by Heather Rothbauer-Wanish
Think of the multitude of products we use each day. For women, these products probably include make up and other beauty products. Many women finish applying cosmetics by adding a splash of color to their lips. But, did you every stop to wonder what might be inside that lipstick tube besides a beautiful color?
A group of concerned citizens has started a movement to curb the unhealthy ingredients utilized in today’s cosmetic products. The Campaign for Safe Cosmetics began in 2004 as a way to influence legislators and to establish reforms to eliminate dangerous chemicals and other ingredients in cosmetic products. This is especially important for lipsticks, as most women inadvertently consume approximately four pounds of lipstick during their lifetime.
According to the Campaign for Safe Cosmetics website (safecosmetics.org), during October 2007, the Campaign for Safe Cosmetics tested 33 popular brands of lipsticks for lead content. The study found that 61 percent of lipsticks contained lead, with some of today’s most popular cosmetic lines having the highest levels. For example, certain lipsticks produced by Cover Girl, L’Oreal, Maybelline, and Revlon all contained lead. These products continue to be produced, even though science dictates that there is no safe level of lead exposure.
The Campaign for Safe Cosmetics stated that exposure to lead can cause a multitude of health issues including: fatigue, sleeplessness, headaches, mental impairment, irritability, hearing problems, and abdominal pain. “Lead builds up in the body over time and lead-containing lipstick applied several times a day, every day, can add up to significant exposure levels. The latest studies show there is no safe level of lead exposure,” according to Mark Mitchell, M.D., MPH, president of the Connecticut Coalition for Environmental Justice.
Fortunately for lipstick lovers everywhere, there are products available that are free of lead and other questionable health ingredients. One Chippewa Valley resident represents a company that contains a full-line of lead-free lipsticks, along with other healthy, natural, and herbal products. Pam Jaffke has been a Sunrider independent business owner since 1998.
For Jaffke, the Sunrider products have been a welcome relief from her diagnosis of multiple sclerosis in 1995. According to Jaffke, her multiple sclerosis was advancing rapidly; however, she feels that the Sunrider products have allowed her to stop taking medications and have caused the multiple sclerosis symptoms to occur much less frequently.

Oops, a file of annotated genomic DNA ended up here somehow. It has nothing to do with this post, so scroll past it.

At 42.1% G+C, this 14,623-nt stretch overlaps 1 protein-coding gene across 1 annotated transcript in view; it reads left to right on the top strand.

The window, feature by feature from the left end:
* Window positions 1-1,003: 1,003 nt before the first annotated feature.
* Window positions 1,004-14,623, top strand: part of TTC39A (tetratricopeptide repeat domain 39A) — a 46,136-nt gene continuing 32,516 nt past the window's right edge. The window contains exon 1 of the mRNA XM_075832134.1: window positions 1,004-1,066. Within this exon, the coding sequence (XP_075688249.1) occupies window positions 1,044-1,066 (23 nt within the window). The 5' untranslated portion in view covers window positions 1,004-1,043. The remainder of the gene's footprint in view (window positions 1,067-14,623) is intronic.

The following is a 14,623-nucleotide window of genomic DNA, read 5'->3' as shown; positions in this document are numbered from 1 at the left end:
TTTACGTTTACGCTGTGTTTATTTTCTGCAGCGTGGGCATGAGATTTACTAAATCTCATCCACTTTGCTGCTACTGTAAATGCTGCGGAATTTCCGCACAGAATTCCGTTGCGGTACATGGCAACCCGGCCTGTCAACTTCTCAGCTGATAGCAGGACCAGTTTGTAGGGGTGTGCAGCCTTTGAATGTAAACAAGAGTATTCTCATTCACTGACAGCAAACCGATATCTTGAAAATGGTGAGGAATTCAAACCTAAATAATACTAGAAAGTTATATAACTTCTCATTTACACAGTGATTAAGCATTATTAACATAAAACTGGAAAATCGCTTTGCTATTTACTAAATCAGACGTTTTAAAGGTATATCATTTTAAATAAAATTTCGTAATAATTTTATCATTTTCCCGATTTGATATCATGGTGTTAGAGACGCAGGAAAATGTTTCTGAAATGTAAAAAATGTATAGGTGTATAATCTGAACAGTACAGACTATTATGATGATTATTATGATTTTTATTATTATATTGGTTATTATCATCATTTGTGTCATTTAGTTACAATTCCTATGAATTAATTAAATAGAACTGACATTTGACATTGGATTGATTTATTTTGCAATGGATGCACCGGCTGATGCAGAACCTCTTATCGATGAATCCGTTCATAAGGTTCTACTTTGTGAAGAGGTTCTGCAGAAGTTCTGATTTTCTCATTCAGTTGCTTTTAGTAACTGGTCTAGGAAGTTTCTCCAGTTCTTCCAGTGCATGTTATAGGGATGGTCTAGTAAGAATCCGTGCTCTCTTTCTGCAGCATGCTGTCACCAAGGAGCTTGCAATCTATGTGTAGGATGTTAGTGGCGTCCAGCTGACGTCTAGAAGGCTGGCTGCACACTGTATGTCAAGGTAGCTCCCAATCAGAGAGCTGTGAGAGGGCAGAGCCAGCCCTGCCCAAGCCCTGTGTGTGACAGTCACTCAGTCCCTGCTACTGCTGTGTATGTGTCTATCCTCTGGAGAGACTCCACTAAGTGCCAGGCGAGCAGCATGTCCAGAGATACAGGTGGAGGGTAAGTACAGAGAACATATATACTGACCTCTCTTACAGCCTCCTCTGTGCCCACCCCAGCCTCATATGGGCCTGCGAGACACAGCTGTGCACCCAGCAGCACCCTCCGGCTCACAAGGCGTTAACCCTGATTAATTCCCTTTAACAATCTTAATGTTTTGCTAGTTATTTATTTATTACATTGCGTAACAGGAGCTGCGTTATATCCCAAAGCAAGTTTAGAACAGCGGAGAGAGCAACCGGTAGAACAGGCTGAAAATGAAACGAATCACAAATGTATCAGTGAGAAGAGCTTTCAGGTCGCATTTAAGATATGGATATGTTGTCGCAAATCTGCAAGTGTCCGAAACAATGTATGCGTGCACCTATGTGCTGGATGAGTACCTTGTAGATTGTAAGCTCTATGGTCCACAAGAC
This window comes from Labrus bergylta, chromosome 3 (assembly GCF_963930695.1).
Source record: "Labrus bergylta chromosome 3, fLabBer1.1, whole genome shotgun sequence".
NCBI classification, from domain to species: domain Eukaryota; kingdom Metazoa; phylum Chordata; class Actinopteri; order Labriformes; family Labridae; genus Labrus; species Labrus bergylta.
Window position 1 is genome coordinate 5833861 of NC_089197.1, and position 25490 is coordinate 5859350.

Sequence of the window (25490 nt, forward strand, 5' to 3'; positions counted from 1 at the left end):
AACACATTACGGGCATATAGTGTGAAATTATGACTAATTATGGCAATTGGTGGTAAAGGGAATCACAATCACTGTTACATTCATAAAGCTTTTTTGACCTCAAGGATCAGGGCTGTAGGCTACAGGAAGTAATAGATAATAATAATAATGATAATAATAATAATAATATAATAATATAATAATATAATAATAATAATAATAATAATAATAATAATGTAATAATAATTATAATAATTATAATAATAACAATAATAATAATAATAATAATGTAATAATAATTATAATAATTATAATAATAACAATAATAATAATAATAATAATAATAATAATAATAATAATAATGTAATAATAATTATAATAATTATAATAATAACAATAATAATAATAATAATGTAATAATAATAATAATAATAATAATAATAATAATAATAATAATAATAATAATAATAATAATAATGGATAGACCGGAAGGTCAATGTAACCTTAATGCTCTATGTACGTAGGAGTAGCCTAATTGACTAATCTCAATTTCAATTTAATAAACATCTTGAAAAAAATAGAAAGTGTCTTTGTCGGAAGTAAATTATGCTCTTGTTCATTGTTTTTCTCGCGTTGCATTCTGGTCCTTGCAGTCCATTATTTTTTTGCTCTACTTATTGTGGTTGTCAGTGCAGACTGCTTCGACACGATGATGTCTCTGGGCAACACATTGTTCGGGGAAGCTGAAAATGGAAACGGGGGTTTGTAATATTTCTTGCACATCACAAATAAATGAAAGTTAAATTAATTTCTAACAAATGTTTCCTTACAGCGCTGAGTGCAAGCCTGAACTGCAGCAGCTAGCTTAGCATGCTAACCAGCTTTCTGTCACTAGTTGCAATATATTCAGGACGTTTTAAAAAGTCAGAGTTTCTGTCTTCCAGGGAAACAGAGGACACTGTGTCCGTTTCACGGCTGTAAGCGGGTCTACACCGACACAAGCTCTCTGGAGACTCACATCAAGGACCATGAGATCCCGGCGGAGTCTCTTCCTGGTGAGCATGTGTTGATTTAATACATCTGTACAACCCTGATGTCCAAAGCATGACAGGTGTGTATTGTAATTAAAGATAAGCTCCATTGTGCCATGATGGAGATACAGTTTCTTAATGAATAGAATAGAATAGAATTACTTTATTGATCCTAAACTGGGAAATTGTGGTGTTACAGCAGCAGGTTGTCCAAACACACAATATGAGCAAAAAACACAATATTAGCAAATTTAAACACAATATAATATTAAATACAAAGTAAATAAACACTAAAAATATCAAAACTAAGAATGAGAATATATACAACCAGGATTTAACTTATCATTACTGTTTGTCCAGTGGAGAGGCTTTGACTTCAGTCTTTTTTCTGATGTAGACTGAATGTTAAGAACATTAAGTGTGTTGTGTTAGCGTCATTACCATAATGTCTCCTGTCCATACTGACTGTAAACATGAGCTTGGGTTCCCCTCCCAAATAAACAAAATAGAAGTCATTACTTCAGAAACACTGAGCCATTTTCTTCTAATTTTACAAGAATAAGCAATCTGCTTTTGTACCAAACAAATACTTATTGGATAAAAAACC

“I have found what a huge difference the skin products make for me,” explained Jaffke. Of course, Jaffke always stresses the natural ingredients of the Sunrider product line. When she is explaining the Sunrider cosmetic products to potentially interested customers, Jaffke is sure to explain the dangers of other lipsticks, which are petroleum-based. The Sunrider lipsticks use bee’s wax, instead of the candle wax that is found in petroleum-based products.
In fact, Jaffke does a demonstration to ensure people note the differences between a petroleum-based lipstick and a plant-based lipstick, such as that provided by Sunrider. “During demonstrations, we actually heat up the two lipsticks. Those that are petroleum-based have a foul smell and people have a better idea of what these types of products can do to their lips and bodies,” said Jaffke.
Jaffke is very pleased that consumers are becoming more health-conscious and aware of what they are using as cosmetics. “For the quality and safety of the products, I believe the products are a bargain,” Jaffke said. The Sunrider line of skin care, personal care, and cosmetics, known as Kandesn, is only advertised through satisfied customers, such as Pam Jaffke. “I really do believe the quality is superior and the products last longer because of the concentration amount in each one,” Jaffke stated.
Although women want to look their best, it is important to remember healthy choices when seeking new cosmetic products. Consumers should research lipsticks and other cosmetics prior to purchase to ensure they are obtaining lead-free products. For more information, please see www.safecosmetics.org and www.sunrider.com.
Melt beeswax, remove from heat and add oils. Add as much beet juice as desired for color. Store in jar.
Melt the beeswax and carrier oil together in the top of a double boiler, stirring to combine. Remove from heat; add honey and essential oil. Mix thoroughly so the honey does not clump. To add a little color, stir in a tiny dab of lipstick with a coffee stirrer. Pour the mixture into containers; let sit 20 minutes before covering or moving. For glossier lip balm, use 2 teaspoons wax and 8 teaspoons carrier oil.
Here is a link to the site: http://www.safecosmetics.org/article.php?id=233#lips